August 2, 2012

Eurotrip - Amsterdam, August 2

It's our last day in Europe! We leave for the airport pretty early tomorrow so this is essentially our last opportunity to eat European meals outside, check out famous artwork, etc etc. You know how people say that their vacations have just "flown by"? This vacation has felt pretty long. Of course I had an incredible time, but with all of our travels, in so many cities, over a pretty long period of time, it has felt exactly as long as we've been here.


We woke up to a very rainy, very stormy Amsterdam. Once the heavy rain stopped though it became quite peaceful outside. The crowds didn't really start to come out until around noon, and the streets were beautiful with a light watery sheen. I love how cities feel when they're light on activity, it's like the city has a chance to exhale and recover itself. Because Amsterdam is so frenetic with all the traffic, and the attitude of its residents and visitors, seeing the city take a break was a welcome relief.

This city is much more high energy than the last couple of places we've been. Even Paris didn't have the feeling of pent up, explosive energy. Dijon was sleepy, and Zurich, Munich, and Brussels all had a very laissez-faire attitude. Amsterdam on the other hand kind of punches you in the gut and then asks you to run a few laps. It's unrelenting. So to wake up, and see the rain washing off the roof and into the canals, was a real gulp of air.

We took a canal boat tour this morning with a gruff captain and a bunch of other tourists. We've tried to avoid these kinds of tourist things, but also haven't been on a boat yet. Nor have we been on a tour, so this was a fun thing to do. The boats are covered, so rain wasn't an issue, although it did obscure the views a little bit. It was fun to see some more of the city, and everything looks a bit different when seen from below.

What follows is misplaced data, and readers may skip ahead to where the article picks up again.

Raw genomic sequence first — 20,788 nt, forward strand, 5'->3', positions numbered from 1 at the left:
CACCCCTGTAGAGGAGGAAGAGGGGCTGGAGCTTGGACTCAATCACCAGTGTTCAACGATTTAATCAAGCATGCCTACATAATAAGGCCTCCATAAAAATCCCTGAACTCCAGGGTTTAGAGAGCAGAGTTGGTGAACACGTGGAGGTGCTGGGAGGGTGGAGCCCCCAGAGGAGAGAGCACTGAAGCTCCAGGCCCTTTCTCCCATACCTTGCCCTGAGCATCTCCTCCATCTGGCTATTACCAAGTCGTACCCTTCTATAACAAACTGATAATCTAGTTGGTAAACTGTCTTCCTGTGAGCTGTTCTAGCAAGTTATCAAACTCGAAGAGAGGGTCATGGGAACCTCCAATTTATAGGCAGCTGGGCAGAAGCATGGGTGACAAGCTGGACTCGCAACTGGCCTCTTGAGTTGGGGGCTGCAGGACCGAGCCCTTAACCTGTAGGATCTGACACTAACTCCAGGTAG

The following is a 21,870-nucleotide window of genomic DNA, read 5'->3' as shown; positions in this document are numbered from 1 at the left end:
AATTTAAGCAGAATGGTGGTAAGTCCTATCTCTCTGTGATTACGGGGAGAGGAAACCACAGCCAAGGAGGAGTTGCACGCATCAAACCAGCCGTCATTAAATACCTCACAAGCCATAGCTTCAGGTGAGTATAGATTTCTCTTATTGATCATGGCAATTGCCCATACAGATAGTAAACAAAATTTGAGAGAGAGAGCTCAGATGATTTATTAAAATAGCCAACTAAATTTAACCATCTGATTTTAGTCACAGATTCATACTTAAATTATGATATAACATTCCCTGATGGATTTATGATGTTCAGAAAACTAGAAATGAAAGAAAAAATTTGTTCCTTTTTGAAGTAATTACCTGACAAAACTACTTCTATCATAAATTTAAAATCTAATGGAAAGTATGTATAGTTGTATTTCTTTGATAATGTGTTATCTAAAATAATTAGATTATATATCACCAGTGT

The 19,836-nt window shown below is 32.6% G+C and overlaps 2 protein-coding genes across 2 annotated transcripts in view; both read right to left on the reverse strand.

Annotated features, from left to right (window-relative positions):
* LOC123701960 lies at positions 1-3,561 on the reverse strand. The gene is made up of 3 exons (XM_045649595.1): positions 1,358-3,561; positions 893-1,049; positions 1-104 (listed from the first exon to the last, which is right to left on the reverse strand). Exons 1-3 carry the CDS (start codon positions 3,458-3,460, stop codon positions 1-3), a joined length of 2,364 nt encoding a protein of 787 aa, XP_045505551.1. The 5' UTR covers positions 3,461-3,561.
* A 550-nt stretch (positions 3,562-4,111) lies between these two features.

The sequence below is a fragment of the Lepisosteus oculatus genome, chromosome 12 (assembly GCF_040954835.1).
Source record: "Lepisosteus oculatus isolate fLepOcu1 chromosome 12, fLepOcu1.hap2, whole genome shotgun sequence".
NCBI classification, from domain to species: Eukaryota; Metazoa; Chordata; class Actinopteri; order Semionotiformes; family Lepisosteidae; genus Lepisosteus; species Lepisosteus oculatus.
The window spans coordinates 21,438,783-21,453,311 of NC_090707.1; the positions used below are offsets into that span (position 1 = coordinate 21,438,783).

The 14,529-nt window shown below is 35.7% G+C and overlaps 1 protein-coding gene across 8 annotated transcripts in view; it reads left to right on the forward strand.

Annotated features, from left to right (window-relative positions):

We also got to see a lot of houseboats on the canals, which some people live on rather than finding apartments. Living in a houseboat in Amsterdam seems like it would be fun for about two days and then I'd be done.


We also saw a giant church, and the smallest house in Amsterdam, which is only one window wide, equating to maybe 7 feet across.


After the boat tour we just wandered around some more and ate lunch. It's going to be a pretty uneventful and lazy last day I think. And that's okay with me.

20:49
Just came back from a day out in Europe for the last time. It feels weird and strangely anticlimactic to be ending this trip, but short of some sort of ritualistic ceremony I don't see any other way it could end. We had our best meal of the trip at an Italian restaurant right on the edge of a strip of gay bars. Amsterdam pride festival runs all throughout this week ending tomorrow, so there have been flags and banners everywhere for it. Overall though, there hasn't been a lot in terms of events, at least out in the open.


We re-visited our "getting tired of the city" strategy from just about every place we've gone to this afternoon and went to a park to relax and do some reading. The park, called the "vondlpark" (I think that was the name....) was the antithesis of the park we visited in Munich, with its superbly preened and sculpted English gardens. By contrast, this park was layed out chaotically and naturally so as to make the visitor feel lost, and provide some real respite from the speed of the city. The paths are circuitous, the gardens sort of ugly, and the ponds are scattered. Basically it felt perfect.